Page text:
Cities need to become attractive for working people and middle classes again
Guest blog post by Méka Brunel, CEO Gecina
By 2050, 70% of the global population will be living in cities. But many city-dwellers feel trapped and hesitate to find new accommodations or jobs. City centres must remain accessible and welcoming, especially for the middle classes, which are an economic driver.
Life is all about movement, and we are in the age of mobility. Job mobility, because we now move from one company to another – and even from employment to self-employment – several times during our career. Personal mobility as we advance through life: student life, domestic and family life, separation, recomposed families, living as a couple once the kids have flown the nest. This flux is part of our basic existence.
As a player in residential property and office space, Gecina is particularly well placed to observe this flexibility. However, we are seeing that it is becoming increasingly difficult to maintain. There are many different barriers. People hesitate to accept an interesting job offer because it is too far from home. Conversely, people are reluctant to leave a home with reasonable rent to move closer to their job in a more expensive district.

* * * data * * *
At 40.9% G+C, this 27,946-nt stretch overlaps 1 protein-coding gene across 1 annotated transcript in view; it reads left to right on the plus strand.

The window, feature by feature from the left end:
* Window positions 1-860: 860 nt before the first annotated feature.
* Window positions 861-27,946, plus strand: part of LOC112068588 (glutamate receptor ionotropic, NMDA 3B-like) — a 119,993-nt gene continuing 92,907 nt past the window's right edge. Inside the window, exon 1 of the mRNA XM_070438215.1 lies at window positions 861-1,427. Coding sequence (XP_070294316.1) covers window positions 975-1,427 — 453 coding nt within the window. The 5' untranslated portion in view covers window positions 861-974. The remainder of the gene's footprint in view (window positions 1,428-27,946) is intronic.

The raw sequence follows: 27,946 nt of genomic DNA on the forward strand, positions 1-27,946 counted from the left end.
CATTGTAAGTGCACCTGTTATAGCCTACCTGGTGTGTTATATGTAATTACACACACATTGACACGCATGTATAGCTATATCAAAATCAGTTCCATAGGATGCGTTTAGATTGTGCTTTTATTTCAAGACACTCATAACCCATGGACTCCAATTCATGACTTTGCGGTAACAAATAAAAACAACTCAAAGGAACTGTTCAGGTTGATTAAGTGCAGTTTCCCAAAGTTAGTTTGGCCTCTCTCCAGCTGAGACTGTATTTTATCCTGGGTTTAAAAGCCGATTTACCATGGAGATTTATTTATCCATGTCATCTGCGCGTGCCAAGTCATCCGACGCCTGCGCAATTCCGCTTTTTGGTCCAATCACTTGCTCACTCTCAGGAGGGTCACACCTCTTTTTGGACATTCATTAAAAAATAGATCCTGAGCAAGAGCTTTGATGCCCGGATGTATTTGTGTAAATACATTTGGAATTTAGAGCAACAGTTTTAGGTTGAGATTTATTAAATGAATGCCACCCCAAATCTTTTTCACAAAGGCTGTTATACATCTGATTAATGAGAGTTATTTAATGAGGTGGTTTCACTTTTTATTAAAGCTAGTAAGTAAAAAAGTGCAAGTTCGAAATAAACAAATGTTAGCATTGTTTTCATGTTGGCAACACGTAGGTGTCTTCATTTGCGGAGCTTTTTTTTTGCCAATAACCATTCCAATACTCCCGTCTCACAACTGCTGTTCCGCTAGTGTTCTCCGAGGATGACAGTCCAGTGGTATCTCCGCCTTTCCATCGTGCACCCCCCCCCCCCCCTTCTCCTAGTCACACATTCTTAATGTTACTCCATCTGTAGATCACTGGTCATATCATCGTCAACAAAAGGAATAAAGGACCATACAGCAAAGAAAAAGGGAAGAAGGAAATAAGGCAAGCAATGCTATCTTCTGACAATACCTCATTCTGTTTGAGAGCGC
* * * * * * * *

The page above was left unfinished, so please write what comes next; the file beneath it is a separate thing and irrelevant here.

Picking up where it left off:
Understanding urban tensions
Gentrification is paralysing city centres. Do we want cities where only the very wealthy and low earners, eligible for social housing, can live? While everyone is talking about urban population growth in the near future; this question deserves to be set out clearly. This is particularly relevant since, almost everywhere in the northern hemisphere, more and more protest movements are taking place in many cities. In The Urban, a Gecina’s podcast released earlier this summer, we devoted an entire episode to these issues through a discussion with Carlo Ratti, MIT professor and architect, and Jean Jouzel, climatologist and former vice-president of the IPCC.
What population density are we talking about for the future?
After decades of urban sprawl, we are now moving towards dense cities with new city-dwellers installed around highly efficient transportation and services hubs. But for these hubs to remain attractive, everyone must take their share of responsibility. We can already see that, in certain regions such as in Silicon Valley, young urbanites prefer living in less expensive cities where they can find decent accommodation. Our responsibility as a landlord and a REIT is, therefore, to ensure tomorrow’s cities are more inclusive and welcoming for the middle classes, which drive the urban economy.
Otherwise, city centres will empty. They will become soul-less shells, ‘Potemkin villages’ for tourists, and the feeling of exclusion will grow. We will have failed to respond to the climate and social emergency. That’s a future that no one wants, and I believe we can avoid it together.
Méka Brunel became Gecina's CEO in 2017 having represented Ivanhoé Cambridge on the company’s board since 2014. She was Ivanhoé Cambridge’s Executive Vice President for Europe since 2009, joining from Eurosic, where she served three years as its CEO. In the preceding decade she held various executive management positions with Simco, which later merged with Gecina. Brunel has an Executive MBA from the HEC business school.